tabaqui 5th-Dec-2012 06:35 pm (UTC)
YAY! So glad.

But also so incredibly pissed. If the US govt. tried to give them 100 million, the US govt. should have either a) coughed up the 9 million from that money, b)ordered the land returned or c) helped pay for it.

The people who put it up for public auction also piss me off greatly. I don't know anything about them, obviously, as they won't talk, but holding out for so much money makes me think they're greedy fucks.

I'm just glad some of the land is back in the care of the rightful caretakers.
a_phoenixdragon 5th-Dec-2012 06:40 pm (UTC)
Wish they didn't have to buy back their own damned land, but I'm glad they were able to.
terra_tenshi 5th-Dec-2012 07:08 pm (UTC)
Does anyone else find it odd that they use Native American and Indian in the same article? Or that it appears that the Native American's are/were calling themselves Indians?
nonnycat 5th-Dec-2012 07:29 pm (UTC)
Actually, the terminology there is a little complicated. Some Native Americans find the term Native American to be offensive and prefer Indian; others find Indian to be offensive and prefer Native Americans; others still prefer other terms like First Nations, American Indian. It is generally safest to refer to an individual tribe, but that isn't always possible if you're talking about multiple tribes. (I have tribal ancestry so have been doing a lot of reading on various blogs by tribal authors and this is a pretty common subject.)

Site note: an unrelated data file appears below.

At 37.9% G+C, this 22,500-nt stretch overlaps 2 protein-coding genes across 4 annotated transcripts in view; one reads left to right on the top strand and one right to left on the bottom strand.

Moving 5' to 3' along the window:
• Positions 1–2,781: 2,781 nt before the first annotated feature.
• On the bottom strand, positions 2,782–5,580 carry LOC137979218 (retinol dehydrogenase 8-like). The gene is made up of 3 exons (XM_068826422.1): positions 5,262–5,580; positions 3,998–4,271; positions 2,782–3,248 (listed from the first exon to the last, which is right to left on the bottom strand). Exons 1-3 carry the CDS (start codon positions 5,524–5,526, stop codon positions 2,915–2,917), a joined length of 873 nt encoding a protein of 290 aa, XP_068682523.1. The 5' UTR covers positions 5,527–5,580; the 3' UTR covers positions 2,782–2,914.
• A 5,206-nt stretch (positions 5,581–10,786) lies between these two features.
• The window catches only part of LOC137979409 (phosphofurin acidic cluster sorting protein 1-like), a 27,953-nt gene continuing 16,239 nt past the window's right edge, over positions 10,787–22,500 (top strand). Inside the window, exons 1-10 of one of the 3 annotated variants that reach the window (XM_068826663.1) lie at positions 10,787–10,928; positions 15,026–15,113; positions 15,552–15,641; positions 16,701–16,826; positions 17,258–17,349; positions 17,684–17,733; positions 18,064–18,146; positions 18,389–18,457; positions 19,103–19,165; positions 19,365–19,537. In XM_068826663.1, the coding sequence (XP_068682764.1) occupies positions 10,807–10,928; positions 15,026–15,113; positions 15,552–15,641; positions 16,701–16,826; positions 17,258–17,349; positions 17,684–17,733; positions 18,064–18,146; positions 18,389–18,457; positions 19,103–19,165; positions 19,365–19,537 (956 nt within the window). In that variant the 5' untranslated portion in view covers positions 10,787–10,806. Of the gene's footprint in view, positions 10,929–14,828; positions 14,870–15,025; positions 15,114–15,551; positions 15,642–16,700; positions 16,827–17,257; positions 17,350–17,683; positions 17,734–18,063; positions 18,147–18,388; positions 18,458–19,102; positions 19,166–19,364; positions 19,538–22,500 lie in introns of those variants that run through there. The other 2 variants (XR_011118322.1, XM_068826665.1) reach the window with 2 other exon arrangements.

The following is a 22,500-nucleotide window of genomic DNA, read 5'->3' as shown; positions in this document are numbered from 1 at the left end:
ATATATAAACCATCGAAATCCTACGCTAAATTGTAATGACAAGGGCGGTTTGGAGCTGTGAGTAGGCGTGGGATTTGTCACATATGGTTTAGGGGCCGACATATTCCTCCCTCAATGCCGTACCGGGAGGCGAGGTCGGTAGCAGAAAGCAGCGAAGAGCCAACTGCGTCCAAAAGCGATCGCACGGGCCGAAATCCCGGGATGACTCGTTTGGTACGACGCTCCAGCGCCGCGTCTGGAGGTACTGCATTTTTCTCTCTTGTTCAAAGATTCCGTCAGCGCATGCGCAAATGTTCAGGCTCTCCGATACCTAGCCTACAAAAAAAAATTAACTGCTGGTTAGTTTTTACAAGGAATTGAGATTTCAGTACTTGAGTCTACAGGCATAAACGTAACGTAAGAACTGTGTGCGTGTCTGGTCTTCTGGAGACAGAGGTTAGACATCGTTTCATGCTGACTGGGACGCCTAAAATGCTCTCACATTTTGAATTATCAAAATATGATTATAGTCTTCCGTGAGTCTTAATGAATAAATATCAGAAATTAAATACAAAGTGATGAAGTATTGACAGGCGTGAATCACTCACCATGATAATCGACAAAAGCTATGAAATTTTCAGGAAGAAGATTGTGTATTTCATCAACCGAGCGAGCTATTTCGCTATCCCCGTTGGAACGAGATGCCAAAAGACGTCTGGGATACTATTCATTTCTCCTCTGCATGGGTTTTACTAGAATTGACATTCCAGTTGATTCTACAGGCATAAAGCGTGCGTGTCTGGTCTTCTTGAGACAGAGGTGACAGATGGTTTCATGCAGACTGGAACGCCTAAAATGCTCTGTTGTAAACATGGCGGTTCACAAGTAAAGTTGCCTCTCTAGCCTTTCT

So, some journalists use multiple terminology in an effort to try to show that they aren't trying to be offensive. It is one of those things you are not going to get a consensus on.
terra_tenshi 5th-Dec-2012 07:35 pm (UTC)
Ah. I'm mostly familiar with the Salt River Pima (some of whom object to the name) because they live close to my home and the majority of them are militantly against the term "Indian" to the point where we've had fights break out about it so I tend to assume that it's generally considered offensive. The more you know!